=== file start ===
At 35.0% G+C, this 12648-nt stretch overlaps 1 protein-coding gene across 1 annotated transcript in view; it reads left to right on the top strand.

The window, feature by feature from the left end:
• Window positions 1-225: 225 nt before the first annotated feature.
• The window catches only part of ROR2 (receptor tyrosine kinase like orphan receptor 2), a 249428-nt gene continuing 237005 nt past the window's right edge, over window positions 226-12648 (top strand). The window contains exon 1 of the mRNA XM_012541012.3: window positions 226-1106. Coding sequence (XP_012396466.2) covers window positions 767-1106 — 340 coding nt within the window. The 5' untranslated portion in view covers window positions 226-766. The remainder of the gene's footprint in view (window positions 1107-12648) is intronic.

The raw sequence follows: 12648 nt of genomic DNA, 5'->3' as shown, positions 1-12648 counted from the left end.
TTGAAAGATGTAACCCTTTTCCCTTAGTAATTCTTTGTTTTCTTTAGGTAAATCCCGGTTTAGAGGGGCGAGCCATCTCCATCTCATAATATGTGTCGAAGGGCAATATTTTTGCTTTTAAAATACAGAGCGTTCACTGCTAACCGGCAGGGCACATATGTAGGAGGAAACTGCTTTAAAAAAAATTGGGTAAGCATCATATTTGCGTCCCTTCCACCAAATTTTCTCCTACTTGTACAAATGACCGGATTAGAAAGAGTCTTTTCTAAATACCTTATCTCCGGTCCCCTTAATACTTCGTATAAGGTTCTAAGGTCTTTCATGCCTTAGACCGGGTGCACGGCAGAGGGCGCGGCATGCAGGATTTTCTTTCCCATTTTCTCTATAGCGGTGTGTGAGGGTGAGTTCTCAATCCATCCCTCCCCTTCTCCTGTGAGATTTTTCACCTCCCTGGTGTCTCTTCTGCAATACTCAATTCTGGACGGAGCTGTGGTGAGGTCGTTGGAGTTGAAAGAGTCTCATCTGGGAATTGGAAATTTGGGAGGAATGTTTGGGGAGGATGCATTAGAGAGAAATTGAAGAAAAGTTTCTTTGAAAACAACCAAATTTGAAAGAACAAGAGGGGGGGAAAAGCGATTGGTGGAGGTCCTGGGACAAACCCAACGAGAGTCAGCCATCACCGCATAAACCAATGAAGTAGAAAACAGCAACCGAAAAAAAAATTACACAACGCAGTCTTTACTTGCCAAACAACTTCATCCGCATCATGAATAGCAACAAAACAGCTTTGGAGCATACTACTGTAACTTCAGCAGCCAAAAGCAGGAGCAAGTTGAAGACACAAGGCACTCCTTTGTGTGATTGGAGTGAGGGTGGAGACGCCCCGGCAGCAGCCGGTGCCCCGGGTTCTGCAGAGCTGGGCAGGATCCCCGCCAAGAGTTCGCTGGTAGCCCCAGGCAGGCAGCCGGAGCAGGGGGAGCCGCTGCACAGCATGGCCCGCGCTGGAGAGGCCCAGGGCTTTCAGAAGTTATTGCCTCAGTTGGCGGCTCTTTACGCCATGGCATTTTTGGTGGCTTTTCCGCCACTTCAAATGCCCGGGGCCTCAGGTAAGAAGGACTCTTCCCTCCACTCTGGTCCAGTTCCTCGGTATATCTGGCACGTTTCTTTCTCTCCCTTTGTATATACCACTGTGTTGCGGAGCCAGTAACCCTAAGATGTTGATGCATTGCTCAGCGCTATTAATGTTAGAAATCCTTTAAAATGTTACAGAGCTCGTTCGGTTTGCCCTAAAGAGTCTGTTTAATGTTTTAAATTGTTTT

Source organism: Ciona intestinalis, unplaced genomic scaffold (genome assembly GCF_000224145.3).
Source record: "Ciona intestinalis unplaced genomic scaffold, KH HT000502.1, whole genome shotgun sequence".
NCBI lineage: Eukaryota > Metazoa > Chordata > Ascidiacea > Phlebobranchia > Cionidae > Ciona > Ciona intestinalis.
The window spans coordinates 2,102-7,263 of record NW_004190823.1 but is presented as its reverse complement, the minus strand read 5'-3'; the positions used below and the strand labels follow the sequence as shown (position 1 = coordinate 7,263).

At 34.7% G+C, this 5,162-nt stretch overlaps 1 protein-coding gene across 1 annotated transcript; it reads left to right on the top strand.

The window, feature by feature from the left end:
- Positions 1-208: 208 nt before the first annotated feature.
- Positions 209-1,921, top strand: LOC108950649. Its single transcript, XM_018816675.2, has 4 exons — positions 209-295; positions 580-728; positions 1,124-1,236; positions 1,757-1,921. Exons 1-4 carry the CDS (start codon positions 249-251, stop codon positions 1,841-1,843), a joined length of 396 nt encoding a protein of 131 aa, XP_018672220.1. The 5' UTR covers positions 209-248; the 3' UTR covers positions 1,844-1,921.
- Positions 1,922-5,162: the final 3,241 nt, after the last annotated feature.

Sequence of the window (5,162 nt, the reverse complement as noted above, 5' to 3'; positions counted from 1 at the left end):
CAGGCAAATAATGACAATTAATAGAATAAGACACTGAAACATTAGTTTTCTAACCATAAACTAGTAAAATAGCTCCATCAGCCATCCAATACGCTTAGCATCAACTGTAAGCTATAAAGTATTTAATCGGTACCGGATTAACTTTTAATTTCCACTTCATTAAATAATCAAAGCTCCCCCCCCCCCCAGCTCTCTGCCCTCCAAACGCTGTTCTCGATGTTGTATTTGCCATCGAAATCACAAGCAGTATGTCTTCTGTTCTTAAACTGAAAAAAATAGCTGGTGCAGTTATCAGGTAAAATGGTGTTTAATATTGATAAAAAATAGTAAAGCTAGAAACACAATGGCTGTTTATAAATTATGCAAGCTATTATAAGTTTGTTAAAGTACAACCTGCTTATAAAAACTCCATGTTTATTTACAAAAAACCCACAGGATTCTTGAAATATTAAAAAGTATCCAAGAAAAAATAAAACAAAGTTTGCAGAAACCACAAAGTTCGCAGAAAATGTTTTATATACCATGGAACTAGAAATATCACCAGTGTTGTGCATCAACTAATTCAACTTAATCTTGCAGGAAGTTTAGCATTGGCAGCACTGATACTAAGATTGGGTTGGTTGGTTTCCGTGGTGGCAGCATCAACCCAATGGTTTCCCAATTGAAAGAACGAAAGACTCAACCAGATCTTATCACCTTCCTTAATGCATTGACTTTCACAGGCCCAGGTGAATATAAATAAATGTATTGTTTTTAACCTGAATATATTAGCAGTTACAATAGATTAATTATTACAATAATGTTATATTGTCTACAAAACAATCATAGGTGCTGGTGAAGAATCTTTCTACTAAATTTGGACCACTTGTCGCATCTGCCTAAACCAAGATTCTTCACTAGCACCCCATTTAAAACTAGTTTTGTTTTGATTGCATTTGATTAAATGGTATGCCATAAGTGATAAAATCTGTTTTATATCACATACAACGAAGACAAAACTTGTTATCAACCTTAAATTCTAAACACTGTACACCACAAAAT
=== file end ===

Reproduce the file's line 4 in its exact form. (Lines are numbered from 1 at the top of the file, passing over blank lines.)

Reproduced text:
• The window catches only part of ROR2 (receptor tyrosine kinase like orphan receptor 2), a 249428-nt gene continuing 237005 nt past the window's right edge, over window positions 226-12648 (top strand). The window contains exon 1 of the mRNA XM_012541012.3: window positions 226-1106. Coding sequence (XP_012396466.2) covers window positions 767-1106 — 340 coding nt within the window. The 5' untranslated portion in view covers window positions 226-766. The remainder of the gene's footprint in view (window positions 1107-12648) is intronic.